An expat guide to moving to Uganda
In short, this guide will tell you everything you need to know about living in Uganda as an expat or those that have decided to move to Uganda
If you’ve been wondering, “what is life like in Uganda?” keep reading.
Quick facts about living in Uganda:
- Official languages: English Swahili , Luganda (unofficial) but the most spoken in Kampala.
- Currency: Ugandan Shilling (UGX)
- Level of crime in Uganda: moderate
- Cost of living in Uganda: Low
- Quality of life in Uganda: Moderate, all the best services are available for those that can afford them
Kampala is the capital, and culturally, it’s easy to transition to. Foreigners are welcome, society is not highly conservative and most people speak at least some English, so it’s not hard to get to know the locals. As far as lifestyle goes, Kampala may not have the overwhelming choice of consumer items that the west does, but it does have pretty much everything you’ll need for a good standard of living.
The country obviously has its downside. It’s now a lower middle income class country, it has the typical problems associated with poverty: corruption, lack of infrastructure, poor health provision and high unemployment. Whatever your reasons for being here, whether for business, working for a diplomatic mission, religious motives or NGO work, you will most likely engage with these challenges on a daily basis.
Finding your away around a new country can be daunting and frustrating at first. If you are posted to Kampala through a business or organization you may well be informed by them about house agents, medical facilities, places to obtain essential items, and they may even appoint a ‘buddy’ to show you around when you first arrive. This can help you to meet people and start those all- important networks of friends.
Of course, not all new arrivals are so lucky, and anyway, you’ll want to explore the city and meet people by yourself. But whatever your circumstances, if you’re an expat arriving in Kampala for the first time with spouse and children, one of the things you’ll probably be keen to do is to find sources of recreation and entertainment for you and your family.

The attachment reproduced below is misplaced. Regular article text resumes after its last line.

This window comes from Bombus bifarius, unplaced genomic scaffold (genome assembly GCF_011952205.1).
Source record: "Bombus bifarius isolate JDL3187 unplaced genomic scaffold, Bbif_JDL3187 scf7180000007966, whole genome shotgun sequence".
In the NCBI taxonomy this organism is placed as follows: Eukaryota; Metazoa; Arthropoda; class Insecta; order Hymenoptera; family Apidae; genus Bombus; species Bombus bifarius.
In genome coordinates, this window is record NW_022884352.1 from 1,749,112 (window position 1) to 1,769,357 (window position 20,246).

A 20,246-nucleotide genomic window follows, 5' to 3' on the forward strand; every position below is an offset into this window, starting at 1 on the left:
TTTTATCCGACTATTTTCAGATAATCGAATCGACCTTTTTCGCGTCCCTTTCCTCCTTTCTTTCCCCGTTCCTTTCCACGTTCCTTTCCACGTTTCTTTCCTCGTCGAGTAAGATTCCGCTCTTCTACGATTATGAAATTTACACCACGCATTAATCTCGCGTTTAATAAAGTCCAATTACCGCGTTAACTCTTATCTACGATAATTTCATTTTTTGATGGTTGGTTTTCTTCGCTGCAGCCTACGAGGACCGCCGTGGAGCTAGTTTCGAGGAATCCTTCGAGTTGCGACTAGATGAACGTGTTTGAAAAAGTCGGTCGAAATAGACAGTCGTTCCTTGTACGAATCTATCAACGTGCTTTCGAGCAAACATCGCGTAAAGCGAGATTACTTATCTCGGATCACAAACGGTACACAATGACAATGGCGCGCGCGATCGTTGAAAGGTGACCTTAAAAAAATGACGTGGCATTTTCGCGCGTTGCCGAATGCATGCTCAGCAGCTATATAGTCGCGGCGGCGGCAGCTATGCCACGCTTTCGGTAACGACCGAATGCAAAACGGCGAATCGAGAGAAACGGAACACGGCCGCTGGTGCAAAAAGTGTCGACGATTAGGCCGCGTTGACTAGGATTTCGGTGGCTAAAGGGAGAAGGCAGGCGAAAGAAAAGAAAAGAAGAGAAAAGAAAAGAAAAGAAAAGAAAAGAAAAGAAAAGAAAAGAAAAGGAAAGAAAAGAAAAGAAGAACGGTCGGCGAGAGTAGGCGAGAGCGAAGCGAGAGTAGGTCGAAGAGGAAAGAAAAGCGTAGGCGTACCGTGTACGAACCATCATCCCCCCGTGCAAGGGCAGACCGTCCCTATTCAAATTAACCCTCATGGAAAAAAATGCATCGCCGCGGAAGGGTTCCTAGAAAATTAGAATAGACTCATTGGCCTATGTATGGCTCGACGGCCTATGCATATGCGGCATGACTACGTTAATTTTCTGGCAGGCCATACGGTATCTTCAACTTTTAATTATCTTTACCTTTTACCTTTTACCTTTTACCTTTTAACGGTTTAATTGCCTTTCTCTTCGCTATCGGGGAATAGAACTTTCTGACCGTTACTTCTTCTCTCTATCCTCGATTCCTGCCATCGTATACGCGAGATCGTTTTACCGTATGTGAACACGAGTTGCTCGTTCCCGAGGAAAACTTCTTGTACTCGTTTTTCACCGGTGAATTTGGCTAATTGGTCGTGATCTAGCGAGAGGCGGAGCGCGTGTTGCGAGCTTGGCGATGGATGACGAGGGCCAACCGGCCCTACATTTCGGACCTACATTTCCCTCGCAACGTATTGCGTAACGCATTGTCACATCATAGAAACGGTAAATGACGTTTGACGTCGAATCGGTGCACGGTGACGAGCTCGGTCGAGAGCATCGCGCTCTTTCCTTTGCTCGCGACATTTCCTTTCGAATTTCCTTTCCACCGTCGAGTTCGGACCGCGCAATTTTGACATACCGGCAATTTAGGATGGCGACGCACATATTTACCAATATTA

Housing can be surprisingly expensive if you are based in the city centre. If accommodation is provided by your organization, then great! If not, then you will probably be given a limited amount of time in hotel accommodation while you find your own. There are a number of property agents who can help you find what you’re looking for including the the upmarket agency Musbon Real Estate that majorly deals In properties for sale. Be careful to consider your or your spouse’s place of work as well as the location of potential schools when choosing an area to live in- this may make a huge difference in the amount of time spent stuck in traffic on Kampala’s extremely crowded roads.
Availability of expat-type accommodation ranges from impressive houses and gardens in secure compounds to condo-style blocks, to small family accommodation with modest gardens – again, usually with their own compound.
Driving, Roads and Traffic
Driving in Kampala can be nerve-wracking at first if you are not used to driving in a developing country, but you will be surprised how quickly necessity will force you to get behind the wheel. All driving is unpredictable although with the general pace being slow, it usually gives you time to react. Roads are often badly surfaced and potholed, although most in the city centre have tarmac.
Vehicles tend to weave around these potholes to avoid bone-shaking bumps, so get used to people suddenly heading directly towards you! Traffic is heavy and disorganized, lights and traffic wardens may actually exacerbate this. What may alarm you the most, however, is the way no-one pays any attention to road rules.
But if you really don’t want to drive, you can also make use of the local options, ‘boda bodas’ – the infamous but convenient motorbike taxis, or ‘taxis’ -Toyota Hiace vans converted to take around 14 passengers. Whatever your choice, you’ll eventually find the driving style here seems purely routine, just as it does at home.
You’ll Love It living in Uganda
Whatever your reasons for coming to Uganda, and staying in Kampala, plenty of opportunity exists for you and your family to have an enjoyable, interesting and rewarding cultural experience whilst not having to sacrifice the kind of conveniences you are used to at home. Welcome home.